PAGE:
01-09-2010 11:18 PM
I just got an HDTV and an HD antenna. I've plugged the antenna in, made sure the tv is set to antenna instead of cable, run a channel search, but my tv is still telling me that there isn't a signal. Please help!
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01-10-2010 10:49 AM
You may need to move your antenna.. If your located in a valley, you may not get reception either.
If you have one of the old-school looking antennas, make sure the smaller elemnts(the little spears you have to unfold) are pointed toward your broadcast towers.
Try antennaweb.org and make sure you've got the correct antenna for your zip code/area as well.
01-10-2010 10:56 AM
Yep digital tv is different than analog was. With digital it either comes in or it does'nt. With the old analog style you could get the channel but it might be fuzzy or ghost a bit. Not with digital, it either comes in and looks great or you get nothing!
This is nice for people that live near the towers, but for poeple like me in fringe areas we got hosed. If your local stations don't have the power to broadcast that far and you don't have an antenna big enough or tall enough to receive the signals your just not going to see anything.
I get about half the channels I used to with digital compared with analog simply because the stations don't have enough power to send a strong signal to where I am.
01-10-2010 03:59 PM
Everyone - if the client's TV says no signal, he/she is probably simply on the wrong input.
Use your TV's remote and press the input or source button (sometimes it's even labeled format). An input list should pop up on the screen, or your TV may automatically change to the next input each time the button is pressed. I'm about 99% sure you'll need to use the "TV" input since you're just using air channels from an antenna. www.dtv.gov gives and official listing by zip code of channels you should receive. The site is also cool b/c it lists signal strenghts, phone #s to each channel broadcaster in case of issues, etc, etc.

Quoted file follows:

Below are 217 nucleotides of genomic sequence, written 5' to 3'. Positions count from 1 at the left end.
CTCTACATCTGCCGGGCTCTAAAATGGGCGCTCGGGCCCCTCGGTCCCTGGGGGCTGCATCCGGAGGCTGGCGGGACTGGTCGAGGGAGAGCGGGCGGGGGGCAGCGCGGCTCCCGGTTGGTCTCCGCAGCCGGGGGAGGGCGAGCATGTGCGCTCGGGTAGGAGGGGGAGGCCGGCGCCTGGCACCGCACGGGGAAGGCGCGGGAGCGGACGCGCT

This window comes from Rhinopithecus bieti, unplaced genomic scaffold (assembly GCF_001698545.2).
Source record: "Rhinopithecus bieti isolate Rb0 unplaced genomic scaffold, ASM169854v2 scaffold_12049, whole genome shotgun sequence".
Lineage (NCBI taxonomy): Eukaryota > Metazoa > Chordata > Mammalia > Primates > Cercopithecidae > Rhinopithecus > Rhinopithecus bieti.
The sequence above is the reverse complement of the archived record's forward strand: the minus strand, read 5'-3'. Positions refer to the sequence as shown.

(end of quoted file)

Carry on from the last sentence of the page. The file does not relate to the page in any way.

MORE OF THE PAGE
02-15-2016 06:39 PM - edited 02-15-2016 06:42 PM
Antennas can be super tricky, but they are also an easy way to get the most out of your TV if you don’t have a cable subscription.
Like paulmohr stated, digital signals which are now broadcast are different than analog signals that were used prior to 2009. If you are using a TV that was manufactured in 2008 or earlier you might need a converter box, and HD antenna for your TV. (The HD antenna catches the signal, and your converter box would change them into analog so your TV can read them.)
I’ve found that you get the most channels when you scan and select “Air.” If you are not happy with those results you can try to scan by “Antenna” too to see that best fits your needs.
I recommend using the free FCC site, to find signals in your area. To use this site all you need to do is put your address into the search bar, and select go.
What will populate is a red beacon that indicates your home, and color coded chart that will let you know how far away each signal is. You can click on the name of each channel carrier in the color coded chart to see exactly where they are transmitting their signal from.
The TV station will be highlighted in yellow, and will be indicated by a mini tower on the map for you. If you hover over that icon it will tell you mileage of how far that Tower is away from you. The mileage is extremely helpful for picking an antenna that correct for you, as most antennas have a mile recommendation on them to work to best of their abilities.
To learn more about finding the correct antenna for you, you can visit TV Antenna Basics which goes over the benefits of each style.
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